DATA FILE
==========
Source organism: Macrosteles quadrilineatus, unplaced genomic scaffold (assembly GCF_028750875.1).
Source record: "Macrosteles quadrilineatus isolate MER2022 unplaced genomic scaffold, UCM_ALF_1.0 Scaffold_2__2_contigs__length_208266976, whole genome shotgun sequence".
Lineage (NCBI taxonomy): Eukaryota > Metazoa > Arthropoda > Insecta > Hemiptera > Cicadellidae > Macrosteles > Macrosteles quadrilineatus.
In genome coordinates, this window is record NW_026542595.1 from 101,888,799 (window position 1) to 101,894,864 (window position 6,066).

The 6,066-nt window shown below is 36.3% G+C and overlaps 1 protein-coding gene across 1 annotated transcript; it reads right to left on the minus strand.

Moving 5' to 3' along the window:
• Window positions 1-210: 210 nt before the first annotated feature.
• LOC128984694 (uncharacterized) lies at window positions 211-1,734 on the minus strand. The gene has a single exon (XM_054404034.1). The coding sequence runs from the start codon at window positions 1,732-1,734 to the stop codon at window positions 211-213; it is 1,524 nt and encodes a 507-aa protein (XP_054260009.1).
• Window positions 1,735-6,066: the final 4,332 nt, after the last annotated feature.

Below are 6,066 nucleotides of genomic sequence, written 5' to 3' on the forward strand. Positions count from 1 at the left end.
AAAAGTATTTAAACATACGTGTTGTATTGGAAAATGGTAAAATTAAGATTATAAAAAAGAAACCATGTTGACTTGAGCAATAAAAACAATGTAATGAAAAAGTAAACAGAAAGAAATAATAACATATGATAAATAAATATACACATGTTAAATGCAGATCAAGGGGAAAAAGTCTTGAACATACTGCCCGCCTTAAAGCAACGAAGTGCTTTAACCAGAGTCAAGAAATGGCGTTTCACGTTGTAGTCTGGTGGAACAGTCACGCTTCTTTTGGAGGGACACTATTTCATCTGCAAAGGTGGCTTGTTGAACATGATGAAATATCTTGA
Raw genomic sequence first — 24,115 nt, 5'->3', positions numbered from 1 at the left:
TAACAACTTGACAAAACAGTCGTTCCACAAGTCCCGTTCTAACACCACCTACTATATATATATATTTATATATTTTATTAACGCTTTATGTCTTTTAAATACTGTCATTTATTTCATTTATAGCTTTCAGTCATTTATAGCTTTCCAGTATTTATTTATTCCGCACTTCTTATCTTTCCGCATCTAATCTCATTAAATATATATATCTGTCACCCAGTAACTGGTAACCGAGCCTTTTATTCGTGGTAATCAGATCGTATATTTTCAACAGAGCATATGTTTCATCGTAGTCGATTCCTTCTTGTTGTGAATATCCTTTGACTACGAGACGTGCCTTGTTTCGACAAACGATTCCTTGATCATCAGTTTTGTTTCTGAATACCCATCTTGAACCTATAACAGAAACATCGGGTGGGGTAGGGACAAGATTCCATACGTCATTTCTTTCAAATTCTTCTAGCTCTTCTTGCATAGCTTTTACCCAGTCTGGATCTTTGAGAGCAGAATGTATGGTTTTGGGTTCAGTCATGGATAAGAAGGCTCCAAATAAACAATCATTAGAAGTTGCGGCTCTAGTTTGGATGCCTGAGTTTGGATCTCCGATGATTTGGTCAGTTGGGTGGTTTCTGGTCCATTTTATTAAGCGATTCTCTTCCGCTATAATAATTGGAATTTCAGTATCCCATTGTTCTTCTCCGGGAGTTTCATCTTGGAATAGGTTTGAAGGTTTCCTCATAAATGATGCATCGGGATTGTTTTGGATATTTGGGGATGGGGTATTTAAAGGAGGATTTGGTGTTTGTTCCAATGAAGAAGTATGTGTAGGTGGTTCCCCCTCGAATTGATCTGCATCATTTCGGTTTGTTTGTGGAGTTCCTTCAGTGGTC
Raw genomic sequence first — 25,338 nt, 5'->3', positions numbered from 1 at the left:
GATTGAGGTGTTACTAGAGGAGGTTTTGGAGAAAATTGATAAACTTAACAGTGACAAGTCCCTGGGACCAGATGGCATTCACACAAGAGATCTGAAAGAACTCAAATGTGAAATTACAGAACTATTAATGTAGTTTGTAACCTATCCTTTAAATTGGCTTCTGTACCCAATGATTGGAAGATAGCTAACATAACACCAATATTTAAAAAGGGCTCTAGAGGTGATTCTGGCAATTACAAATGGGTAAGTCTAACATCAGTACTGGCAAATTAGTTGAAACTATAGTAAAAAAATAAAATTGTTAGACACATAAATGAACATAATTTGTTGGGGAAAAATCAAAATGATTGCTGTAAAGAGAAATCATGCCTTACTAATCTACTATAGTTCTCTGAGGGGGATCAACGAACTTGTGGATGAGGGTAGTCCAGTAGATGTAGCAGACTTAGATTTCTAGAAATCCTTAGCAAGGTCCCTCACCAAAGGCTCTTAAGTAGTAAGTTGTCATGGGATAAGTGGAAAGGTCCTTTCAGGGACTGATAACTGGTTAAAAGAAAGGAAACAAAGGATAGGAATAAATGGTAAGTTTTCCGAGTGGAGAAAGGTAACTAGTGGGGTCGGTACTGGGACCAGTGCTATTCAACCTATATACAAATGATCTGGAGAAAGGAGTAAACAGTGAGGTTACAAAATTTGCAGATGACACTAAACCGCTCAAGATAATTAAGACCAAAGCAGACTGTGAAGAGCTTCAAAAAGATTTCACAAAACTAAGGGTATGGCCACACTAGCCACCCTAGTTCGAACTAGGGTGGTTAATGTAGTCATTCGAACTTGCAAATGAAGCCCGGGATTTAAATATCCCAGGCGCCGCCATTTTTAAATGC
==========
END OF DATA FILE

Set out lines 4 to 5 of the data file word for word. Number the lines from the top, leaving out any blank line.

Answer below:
In genome coordinates, this window is record NW_026542595.1 from 101,888,799 (window position 1) to 101,894,864 (window position 6,066).

The 6,066-nt window shown below is 36.3% G+C and overlaps 1 protein-coding gene across 1 annotated transcript; it reads right to left on the minus strand.